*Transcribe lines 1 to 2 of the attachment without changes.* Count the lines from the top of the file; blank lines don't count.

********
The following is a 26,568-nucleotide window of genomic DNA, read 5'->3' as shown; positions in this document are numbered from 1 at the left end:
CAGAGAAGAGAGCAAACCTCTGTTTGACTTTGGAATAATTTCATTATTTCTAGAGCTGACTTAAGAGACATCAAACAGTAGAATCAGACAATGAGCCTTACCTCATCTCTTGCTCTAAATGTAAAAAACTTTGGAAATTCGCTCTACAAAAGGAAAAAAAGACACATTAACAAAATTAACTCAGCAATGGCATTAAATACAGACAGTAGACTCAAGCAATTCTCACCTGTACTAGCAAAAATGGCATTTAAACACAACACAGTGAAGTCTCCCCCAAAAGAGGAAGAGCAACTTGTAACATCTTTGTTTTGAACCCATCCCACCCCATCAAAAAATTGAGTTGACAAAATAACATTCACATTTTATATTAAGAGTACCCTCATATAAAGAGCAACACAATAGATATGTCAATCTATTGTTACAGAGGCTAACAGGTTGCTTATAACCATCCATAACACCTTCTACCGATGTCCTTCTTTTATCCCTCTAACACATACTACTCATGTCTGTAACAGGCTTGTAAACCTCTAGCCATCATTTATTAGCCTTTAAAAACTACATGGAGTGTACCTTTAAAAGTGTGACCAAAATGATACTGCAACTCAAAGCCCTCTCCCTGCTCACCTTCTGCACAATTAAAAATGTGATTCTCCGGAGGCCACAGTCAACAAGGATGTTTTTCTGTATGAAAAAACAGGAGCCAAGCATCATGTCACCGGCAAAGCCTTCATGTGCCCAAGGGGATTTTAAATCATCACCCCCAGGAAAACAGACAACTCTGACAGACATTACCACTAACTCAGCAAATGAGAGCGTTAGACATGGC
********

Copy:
The following is a 26,568-nucleotide window of genomic DNA, read 5'->3' as shown; positions in this document are numbered from 1 at the left end:
CAGAGAAGAGAGCAAACCTCTGTTTGACTTTGGAATAATTTCATTATTTCTAGAGCTGACTTAAGAGACATCAAACAGTAGAATCAGACAATGAGCCTTACCTCATCTCTTGCTCTAAATGTAAAAAACTTTGGAAATTCGCTCTACAAAAGGAAAAAAAGACACATTAACAAAATTAACTCAGCAATGGCATTAAATACAGACAGTAGACTCAAGCAATTCTCACCTGTACTAGCAAAAATGGCATTTAAACACAACACAGTGAAGTCTCCCCCAAAAGAGGAAGAGCAACTTGTAACATCTTTGTTTTGAACCCATCCCACCCCATCAAAAAATTGAGTTGACAAAATAACATTCACATTTTATATTAAGAGTACCCTCATATAAAGAGCAACACAATAGATATGTCAATCTATTGTTACAGAGGCTAACAGGTTGCTTATAACCATCCATAACACCTTCTACCGATGTCCTTCTTTTATCCCTCTAACACATACTACTCATGTCTGTAACAGGCTTGTAAACCTCTAGCCATCATTTATTAGCCTTTAAAAACTACATGGAGTGTACCTTTAAAAGTGTGACCAAAATGATACTGCAACTCAAAGCCCTCTCCCTGCTCACCTTCTGCACAATTAAAAATGTGATTCTCCGGAGGCCACAGTCAACAAGGATGTTTTTCTGTATGAAAAAACAGGAGCCAAGCATCATGTCACCGGCAAAGCCTTCATGTGCCCAAGGGGATTTTAAATCATCACCCCCAGGAAAACAGACAACTCTGACAGACATTACCACTAACTCAGCAAATGAGAGCGTTAGACATGGC